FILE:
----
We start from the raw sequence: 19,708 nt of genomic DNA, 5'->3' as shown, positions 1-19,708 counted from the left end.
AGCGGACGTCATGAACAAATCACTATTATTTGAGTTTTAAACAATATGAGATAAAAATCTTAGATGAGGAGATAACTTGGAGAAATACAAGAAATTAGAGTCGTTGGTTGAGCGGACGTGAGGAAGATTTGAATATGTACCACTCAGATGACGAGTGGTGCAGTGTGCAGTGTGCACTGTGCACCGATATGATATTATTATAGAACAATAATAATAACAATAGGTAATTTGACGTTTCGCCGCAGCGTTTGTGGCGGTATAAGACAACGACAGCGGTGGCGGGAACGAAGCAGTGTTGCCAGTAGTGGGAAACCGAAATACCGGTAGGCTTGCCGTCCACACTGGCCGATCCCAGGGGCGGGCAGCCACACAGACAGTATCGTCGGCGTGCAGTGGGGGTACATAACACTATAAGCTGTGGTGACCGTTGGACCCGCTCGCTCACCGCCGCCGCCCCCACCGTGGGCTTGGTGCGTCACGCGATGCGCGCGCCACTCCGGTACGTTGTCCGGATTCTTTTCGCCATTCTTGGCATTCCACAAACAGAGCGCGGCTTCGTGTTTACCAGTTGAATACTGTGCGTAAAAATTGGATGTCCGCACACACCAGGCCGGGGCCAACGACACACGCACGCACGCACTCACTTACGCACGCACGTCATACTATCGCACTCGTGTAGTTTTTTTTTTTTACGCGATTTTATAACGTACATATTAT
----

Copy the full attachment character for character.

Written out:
We start from the raw sequence: 19,708 nt of genomic DNA, 5'->3' as shown, positions 1-19,708 counted from the left end.
AGCGGACGTCATGAACAAATCACTATTATTTGAGTTTTAAACAATATGAGATAAAAATCTTAGATGAGGAGATAACTTGGAGAAATACAAGAAATTAGAGTCGTTGGTTGAGCGGACGTGAGGAAGATTTGAATATGTACCACTCAGATGACGAGTGGTGCAGTGTGCAGTGTGCACTGTGCACCGATATGATATTATTATAGAACAATAATAATAACAATAGGTAATTTGACGTTTCGCCGCAGCGTTTGTGGCGGTATAAGACAACGACAGCGGTGGCGGGAACGAAGCAGTGTTGCCAGTAGTGGGAAACCGAAATACCGGTAGGCTTGCCGTCCACACTGGCCGATCCCAGGGGCGGGCAGCCACACAGACAGTATCGTCGGCGTGCAGTGGGGGTACATAACACTATAAGCTGTGGTGACCGTTGGACCCGCTCGCTCACCGCCGCCGCCCCCACCGTGGGCTTGGTGCGTCACGCGATGCGCGCGCCACTCCGGTACGTTGTCCGGATTCTTTTCGCCATTCTTGGCATTCCACAAACAGAGCGCGGCTTCGTGTTTACCAGTTGAATACTGTGCGTAAAAATTGGATGTCCGCACACACCAGGCCGGGGCCAACGACACACGCACGCACGCACTCACTTACGCACGCACGTCATACTATCGCACTCGTGTAGTTTTTTTTTTTTACGCGATTTTATAACGTACATATTAT